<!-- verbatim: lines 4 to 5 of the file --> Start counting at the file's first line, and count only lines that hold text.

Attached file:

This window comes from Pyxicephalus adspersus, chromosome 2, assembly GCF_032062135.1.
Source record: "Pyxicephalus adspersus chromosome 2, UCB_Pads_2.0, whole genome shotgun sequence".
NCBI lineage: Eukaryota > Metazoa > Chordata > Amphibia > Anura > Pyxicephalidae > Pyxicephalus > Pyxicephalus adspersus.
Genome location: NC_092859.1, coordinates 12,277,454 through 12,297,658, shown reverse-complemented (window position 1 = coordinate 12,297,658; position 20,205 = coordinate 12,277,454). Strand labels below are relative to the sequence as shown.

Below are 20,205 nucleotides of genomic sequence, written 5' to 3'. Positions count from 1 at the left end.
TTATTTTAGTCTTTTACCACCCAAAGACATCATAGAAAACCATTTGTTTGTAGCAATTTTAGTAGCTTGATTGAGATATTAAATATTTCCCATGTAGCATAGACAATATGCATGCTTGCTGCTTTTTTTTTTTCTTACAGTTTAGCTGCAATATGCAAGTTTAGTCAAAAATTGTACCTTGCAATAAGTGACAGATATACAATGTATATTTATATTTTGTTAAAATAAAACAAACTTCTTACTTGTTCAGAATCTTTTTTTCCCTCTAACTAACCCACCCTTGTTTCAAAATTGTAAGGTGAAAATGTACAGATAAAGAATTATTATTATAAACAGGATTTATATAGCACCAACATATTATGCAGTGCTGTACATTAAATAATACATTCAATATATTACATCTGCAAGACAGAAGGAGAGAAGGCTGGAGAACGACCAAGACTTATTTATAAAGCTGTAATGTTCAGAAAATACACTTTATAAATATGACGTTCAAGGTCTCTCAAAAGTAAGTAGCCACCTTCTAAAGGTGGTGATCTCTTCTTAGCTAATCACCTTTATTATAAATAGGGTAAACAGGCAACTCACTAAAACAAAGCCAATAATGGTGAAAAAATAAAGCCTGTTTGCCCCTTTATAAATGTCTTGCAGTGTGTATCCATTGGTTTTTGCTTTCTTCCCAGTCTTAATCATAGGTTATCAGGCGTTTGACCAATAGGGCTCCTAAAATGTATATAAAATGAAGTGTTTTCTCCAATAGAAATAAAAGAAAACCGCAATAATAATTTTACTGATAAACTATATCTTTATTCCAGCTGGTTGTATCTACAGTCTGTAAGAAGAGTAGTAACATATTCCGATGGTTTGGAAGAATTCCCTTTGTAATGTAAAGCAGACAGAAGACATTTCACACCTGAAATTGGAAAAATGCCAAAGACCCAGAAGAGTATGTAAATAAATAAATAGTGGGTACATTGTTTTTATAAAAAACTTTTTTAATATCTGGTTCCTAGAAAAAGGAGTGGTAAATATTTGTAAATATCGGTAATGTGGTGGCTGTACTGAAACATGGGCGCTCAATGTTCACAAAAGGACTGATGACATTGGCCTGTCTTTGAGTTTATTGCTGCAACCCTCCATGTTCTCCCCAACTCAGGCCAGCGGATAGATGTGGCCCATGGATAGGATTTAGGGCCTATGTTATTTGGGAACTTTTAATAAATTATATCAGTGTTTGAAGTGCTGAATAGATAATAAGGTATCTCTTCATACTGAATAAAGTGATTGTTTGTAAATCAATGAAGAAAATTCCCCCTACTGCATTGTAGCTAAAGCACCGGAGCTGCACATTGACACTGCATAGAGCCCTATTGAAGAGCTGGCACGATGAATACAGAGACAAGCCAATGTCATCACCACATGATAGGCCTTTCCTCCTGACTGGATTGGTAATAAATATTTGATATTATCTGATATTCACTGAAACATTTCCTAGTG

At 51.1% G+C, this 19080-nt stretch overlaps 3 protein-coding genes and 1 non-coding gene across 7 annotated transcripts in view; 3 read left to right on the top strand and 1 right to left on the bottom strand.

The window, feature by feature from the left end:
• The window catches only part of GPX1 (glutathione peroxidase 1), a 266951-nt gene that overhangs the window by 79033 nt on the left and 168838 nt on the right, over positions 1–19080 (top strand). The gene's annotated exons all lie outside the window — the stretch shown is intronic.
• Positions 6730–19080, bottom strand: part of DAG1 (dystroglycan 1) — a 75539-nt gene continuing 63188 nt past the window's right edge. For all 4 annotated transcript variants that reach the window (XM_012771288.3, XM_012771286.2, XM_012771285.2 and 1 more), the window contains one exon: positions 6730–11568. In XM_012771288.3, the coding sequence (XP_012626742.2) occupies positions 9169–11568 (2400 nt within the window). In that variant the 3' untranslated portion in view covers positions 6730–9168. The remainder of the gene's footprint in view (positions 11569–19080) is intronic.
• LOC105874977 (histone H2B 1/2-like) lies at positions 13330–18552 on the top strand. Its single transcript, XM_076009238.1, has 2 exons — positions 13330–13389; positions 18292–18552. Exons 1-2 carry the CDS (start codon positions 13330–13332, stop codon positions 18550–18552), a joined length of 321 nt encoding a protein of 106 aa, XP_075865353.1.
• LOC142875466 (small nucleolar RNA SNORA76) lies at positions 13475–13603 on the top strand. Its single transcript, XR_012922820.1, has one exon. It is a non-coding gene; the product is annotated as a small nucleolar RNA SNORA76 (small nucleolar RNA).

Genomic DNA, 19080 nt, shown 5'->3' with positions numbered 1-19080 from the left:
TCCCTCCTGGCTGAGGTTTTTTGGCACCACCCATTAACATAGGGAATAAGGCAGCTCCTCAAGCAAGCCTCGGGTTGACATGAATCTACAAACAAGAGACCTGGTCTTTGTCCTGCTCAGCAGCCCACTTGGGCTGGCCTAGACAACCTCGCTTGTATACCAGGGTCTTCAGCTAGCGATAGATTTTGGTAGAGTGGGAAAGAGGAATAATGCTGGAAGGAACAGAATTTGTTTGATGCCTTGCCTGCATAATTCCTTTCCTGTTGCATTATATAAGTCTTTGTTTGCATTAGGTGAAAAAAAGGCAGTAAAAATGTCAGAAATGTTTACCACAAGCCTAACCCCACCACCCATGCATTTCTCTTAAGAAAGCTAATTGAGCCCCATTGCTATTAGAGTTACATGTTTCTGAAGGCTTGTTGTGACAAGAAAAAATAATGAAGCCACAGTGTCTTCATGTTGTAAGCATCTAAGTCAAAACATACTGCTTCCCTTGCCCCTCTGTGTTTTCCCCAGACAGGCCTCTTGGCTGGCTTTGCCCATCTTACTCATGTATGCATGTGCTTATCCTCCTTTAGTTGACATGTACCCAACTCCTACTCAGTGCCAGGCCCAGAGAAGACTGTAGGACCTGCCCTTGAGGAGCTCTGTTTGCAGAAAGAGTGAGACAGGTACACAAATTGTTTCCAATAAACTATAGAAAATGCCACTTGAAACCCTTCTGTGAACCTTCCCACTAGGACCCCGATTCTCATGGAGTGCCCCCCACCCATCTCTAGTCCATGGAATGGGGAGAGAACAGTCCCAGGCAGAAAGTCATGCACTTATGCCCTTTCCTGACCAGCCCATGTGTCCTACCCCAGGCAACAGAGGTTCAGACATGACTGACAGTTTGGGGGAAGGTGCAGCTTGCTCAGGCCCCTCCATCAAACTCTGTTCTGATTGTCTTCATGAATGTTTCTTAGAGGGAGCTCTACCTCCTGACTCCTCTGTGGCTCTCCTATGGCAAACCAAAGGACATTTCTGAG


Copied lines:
Genome location: NC_092859.1, coordinates 12,277,454 through 12,297,658, shown reverse-complemented (window position 1 = coordinate 12,297,658; position 20,205 = coordinate 12,277,454). Strand labels below are relative to the sequence as shown.

Below are 20,205 nucleotides of genomic sequence, written 5' to 3'. Positions count from 1 at the left end.